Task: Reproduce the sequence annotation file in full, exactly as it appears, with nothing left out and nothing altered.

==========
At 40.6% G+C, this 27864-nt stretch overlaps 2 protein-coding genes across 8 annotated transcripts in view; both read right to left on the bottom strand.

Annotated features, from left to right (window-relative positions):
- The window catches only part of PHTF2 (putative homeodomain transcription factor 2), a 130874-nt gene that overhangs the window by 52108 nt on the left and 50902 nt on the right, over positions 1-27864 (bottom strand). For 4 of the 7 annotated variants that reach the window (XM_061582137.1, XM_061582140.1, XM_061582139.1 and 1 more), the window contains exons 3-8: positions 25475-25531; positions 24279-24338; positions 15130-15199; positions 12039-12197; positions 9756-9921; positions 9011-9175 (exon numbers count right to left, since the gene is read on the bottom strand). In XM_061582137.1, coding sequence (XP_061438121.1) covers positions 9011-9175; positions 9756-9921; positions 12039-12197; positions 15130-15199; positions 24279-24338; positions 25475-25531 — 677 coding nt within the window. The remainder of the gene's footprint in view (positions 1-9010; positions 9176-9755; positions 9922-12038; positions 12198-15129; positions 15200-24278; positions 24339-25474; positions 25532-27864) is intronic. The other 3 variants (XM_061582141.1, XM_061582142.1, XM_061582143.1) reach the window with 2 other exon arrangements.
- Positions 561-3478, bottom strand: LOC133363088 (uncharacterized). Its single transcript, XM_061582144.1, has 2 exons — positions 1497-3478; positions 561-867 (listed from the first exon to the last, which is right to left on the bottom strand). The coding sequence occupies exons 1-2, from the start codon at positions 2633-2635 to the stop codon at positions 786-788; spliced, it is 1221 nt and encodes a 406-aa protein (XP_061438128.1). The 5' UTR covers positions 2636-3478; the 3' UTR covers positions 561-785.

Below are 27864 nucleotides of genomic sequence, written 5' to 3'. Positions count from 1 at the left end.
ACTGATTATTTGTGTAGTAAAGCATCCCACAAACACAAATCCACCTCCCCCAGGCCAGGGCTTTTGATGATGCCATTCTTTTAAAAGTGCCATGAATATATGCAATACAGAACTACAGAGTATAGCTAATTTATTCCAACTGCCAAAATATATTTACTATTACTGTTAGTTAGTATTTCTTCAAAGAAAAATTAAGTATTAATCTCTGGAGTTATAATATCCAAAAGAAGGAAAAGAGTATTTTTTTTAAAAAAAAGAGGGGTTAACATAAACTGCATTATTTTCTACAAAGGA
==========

At 40.6% G+C, this 27864-nt stretch overlaps 2 protein-coding genes across 8 annotated transcripts in view; both read right to left on the bottom strand.

Annotated features, from left to right (window-relative positions):
- The window catches only part of PHTF2 (putative homeodomain transcription factor 2), a 130874-nt gene that overhangs the window by 52108 nt on the left and 50902 nt on the right, over positions 1-27864 (bottom strand). For 4 of the 7 annotated variants that reach the window (XM_061582137.1, XM_061582140.1, XM_061582139.1 and 1 more), the window contains exons 3-8: positions 25475-25531; positions 24279-24338; positions 15130-15199; positions 12039-12197; positions 9756-9921; positions 9011-9175 (exon numbers count right to left, since the gene is read on the bottom strand). In XM_061582137.1, coding sequence (XP_061438121.1) covers positions 9011-9175; positions 9756-9921; positions 12039-12197; positions 15130-15199; positions 24279-24338; positions 25475-25531 — 677 coding nt within the window. The remainder of the gene's footprint in view (positions 1-9010; positions 9176-9755; positions 9922-12038; positions 12198-15129; positions 15200-24278; positions 24339-25474; positions 25532-27864) is intronic. The other 3 variants (XM_061582141.1, XM_061582142.1, XM_061582143.1) reach the window with 2 other exon arrangements.
- Positions 561-3478, bottom strand: LOC133363088 (uncharacterized). Its single transcript, XM_061582144.1, has 2 exons — positions 1497-3478; positions 561-867 (listed from the first exon to the last, which is right to left on the bottom strand). The coding sequence occupies exons 1-2, from the start codon at positions 2633-2635 to the stop codon at positions 786-788; spliced, it is 1221 nt and encodes a 406-aa protein (XP_061438128.1). The 5' UTR covers positions 2636-3478; the 3' UTR covers positions 561-785.

Below are 27864 nucleotides of genomic sequence, written 5' to 3'. Positions count from 1 at the left end.
ACTGATTATTTGTGTAGTAAAGCATCCCACAAACACAAATCCACCTCCCCCAGGCCAGGGCTTTTGATGATGCCATTCTTTTAAAAGTGCCATGAATATATGCAATACAGAACTACAGAGTATAGCTAATTTATTCCAACTGCCAAAATATATTTACTATTACTGTTAGTTAGTATTTCTTCAAAGAAAAATTAAGTATTAATCTCTGGAGTTATAATATCCAAAAGAAGGAAAAGAGTATTTTTTTTAAAAAAAAGAGGGGTTAACATAAACTGCATTATTTTCTACAAAGGA